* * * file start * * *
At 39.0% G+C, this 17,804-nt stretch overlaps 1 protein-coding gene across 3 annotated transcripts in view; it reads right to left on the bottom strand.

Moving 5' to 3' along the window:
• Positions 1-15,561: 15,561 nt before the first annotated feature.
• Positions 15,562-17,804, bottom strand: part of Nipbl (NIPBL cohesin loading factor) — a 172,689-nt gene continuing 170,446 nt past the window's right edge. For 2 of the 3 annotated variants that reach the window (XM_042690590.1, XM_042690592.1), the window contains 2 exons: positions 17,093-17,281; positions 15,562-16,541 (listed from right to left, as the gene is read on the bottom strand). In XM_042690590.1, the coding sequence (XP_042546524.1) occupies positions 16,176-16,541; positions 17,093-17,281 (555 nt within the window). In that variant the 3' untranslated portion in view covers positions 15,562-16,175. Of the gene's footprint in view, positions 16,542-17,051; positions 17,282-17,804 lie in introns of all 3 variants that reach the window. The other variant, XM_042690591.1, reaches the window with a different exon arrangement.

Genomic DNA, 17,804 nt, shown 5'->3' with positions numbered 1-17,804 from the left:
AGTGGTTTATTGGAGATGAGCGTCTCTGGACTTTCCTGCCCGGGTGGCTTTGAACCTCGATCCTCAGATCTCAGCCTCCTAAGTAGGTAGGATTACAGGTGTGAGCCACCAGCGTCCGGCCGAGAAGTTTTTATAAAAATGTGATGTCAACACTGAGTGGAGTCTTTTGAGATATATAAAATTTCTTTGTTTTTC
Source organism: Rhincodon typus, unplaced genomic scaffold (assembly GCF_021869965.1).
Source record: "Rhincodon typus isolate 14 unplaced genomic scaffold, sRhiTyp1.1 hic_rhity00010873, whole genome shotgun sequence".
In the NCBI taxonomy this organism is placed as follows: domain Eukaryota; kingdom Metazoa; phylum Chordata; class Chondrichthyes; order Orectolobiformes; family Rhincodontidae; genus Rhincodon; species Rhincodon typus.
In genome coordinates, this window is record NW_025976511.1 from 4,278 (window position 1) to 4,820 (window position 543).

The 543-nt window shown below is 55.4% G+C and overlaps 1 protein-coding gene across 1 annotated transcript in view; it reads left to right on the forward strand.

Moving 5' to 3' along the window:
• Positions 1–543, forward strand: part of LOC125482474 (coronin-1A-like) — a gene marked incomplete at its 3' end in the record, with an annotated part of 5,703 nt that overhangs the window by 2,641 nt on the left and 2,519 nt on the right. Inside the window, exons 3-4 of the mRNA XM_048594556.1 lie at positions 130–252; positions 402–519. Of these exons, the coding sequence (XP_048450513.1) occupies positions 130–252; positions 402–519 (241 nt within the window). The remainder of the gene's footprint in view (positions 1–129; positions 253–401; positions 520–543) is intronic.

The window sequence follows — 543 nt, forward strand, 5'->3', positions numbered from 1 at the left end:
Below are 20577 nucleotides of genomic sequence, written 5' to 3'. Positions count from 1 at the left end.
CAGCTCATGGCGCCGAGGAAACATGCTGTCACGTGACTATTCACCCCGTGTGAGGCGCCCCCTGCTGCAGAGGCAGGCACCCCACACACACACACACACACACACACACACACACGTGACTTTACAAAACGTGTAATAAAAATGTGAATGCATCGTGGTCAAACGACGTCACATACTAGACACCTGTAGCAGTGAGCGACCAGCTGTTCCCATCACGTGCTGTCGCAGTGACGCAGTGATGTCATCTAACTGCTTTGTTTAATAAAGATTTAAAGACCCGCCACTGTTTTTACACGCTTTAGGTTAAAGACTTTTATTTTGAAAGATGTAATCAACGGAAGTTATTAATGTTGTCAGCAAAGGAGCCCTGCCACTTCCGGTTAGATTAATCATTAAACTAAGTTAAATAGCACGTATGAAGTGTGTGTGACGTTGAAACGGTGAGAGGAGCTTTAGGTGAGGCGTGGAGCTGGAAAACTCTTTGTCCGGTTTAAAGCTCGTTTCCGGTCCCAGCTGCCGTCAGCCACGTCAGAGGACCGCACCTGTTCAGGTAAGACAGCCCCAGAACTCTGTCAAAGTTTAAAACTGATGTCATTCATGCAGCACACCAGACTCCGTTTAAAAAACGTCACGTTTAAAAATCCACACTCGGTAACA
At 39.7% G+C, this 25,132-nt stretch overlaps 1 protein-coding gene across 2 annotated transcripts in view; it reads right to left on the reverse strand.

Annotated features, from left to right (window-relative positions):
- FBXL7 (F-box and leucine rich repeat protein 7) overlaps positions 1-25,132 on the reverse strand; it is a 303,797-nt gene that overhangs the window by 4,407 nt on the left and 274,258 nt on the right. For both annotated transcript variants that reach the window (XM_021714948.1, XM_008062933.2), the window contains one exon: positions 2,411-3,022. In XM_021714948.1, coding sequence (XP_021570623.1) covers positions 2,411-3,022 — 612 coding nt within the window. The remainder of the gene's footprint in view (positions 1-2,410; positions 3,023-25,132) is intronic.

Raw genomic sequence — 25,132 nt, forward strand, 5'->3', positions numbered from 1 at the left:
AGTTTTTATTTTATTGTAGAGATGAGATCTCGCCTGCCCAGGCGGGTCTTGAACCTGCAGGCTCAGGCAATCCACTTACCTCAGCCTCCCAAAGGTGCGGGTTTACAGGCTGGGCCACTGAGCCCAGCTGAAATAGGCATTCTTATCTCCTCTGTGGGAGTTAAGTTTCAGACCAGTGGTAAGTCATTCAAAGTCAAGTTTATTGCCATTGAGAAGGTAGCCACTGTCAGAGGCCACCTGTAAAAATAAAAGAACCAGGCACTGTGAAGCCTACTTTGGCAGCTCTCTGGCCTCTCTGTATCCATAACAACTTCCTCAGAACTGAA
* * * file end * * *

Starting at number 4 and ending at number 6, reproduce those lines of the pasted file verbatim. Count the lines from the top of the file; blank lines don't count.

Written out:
• Positions 15,562-17,804, bottom strand: part of Nipbl (NIPBL cohesin loading factor) — a 172,689-nt gene continuing 170,446 nt past the window's right edge. For 2 of the 3 annotated variants that reach the window (XM_042690590.1, XM_042690592.1), the window contains 2 exons: positions 17,093-17,281; positions 15,562-16,541 (listed from right to left, as the gene is read on the bottom strand). In XM_042690590.1, the coding sequence (XP_042546524.1) occupies positions 16,176-16,541; positions 17,093-17,281 (555 nt within the window). In that variant the 3' untranslated portion in view covers positions 15,562-16,175. Of the gene's footprint in view, positions 16,542-17,051; positions 17,282-17,804 lie in introns of all 3 variants that reach the window. The other variant, XM_042690591.1, reaches the window with a different exon arrangement.

Genomic DNA, 17,804 nt, shown 5'->3' with positions numbered 1-17,804 from the left:
AGTGGTTTATTGGAGATGAGCGTCTCTGGACTTTCCTGCCCGGGTGGCTTTGAACCTCGATCCTCAGATCTCAGCCTCCTAAGTAGGTAGGATTACAGGTGTGAGCCACCAGCGTCCGGCCGAGAAGTTTTTATAAAAATGTGATGTCAACACTGAGTGGAGTCTTTTGAGATATATAAAATTTCTTTGTTTTTC